Managing the news and your mental health

Last night I went to a talk by one of my editors and a mindfulness expert about how to stay positive and manage stress in a time when the news is largely depressing and overwhelming. The recent change in presidency has heralded attacks on the media and endless news alerts on phones — most of which are stressful. Add onto that working for the Columbia Missourian, a part-time job that actually pays, classes and the fact that I would like actually like to spend some time with my friends, and I’m worn thin. The past few weeks have been stressful.

At the event last night, Dr. Lynn Rossy spoke about about how people can usually consume the news that is being generated by President Trump in bite-sized pieces. Journalists don’t have that luxury. To do our jobs, we have to be constantly looking at the news and Twitter, monitoring the pulse of news first-thing in the morning and last-thing at night. Journalists are also covering some traumatic and depressing events. In order to not let that overwhelm us and not let the stress that is inherent to our job harmful to ourselves, Dr. Lynn Rossy recommended a few tips. One was that when we feel ourselves being overwhelmed by stress to stop, take a breath, observe our body, thoughts and feelings then proceed with our work.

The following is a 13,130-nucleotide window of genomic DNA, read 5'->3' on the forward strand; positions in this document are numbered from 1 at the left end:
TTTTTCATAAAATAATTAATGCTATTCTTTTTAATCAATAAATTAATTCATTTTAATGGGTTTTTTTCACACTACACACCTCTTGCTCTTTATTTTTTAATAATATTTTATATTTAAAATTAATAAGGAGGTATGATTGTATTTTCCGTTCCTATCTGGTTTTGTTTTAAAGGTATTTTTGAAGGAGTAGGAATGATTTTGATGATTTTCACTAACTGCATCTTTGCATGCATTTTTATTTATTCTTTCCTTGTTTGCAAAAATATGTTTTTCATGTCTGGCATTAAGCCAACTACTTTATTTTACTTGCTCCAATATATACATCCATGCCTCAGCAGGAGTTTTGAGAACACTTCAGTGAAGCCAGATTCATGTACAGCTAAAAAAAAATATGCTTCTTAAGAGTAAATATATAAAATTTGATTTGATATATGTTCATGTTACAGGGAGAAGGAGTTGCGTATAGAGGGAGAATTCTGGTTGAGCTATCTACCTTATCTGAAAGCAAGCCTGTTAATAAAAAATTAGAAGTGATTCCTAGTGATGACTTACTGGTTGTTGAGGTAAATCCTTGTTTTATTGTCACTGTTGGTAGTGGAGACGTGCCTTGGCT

While that may sound like a stereotypical mindfulness message when I write it here, it definitely was not. This talk could have been the somewhat cheesy “take a deep breath” sort of speech, but it went so far beyond that. Yes, we took deep breaths. No, it wasn’t cheesy — it actually worked. The talk was geared toward and relevant to the stress of journalists who are also students and how in specific instances that we face we can manage our stress.

This talk made me aware that the tensing of my body every time a news alert goes off on my phone is a natural reaction. It taught me to view my stress not as something harmful, but as a launching-off point to get stuff done and become motivated. And yes, it taught me to breathe. When I got home afterward, I set a boundary between my personal life and my work (which was also mentioned as important in the talk), put aside my computer and went to bed earlier than I had all semester. This morning, I felt great. So thank you to my editor and Dr. Lynn Rossy, who recognized the unusually high levels of stress in the Columbia Missourian newsroom and did something about it. I know it helped me and gave me tools to use this semester and throughout my career.


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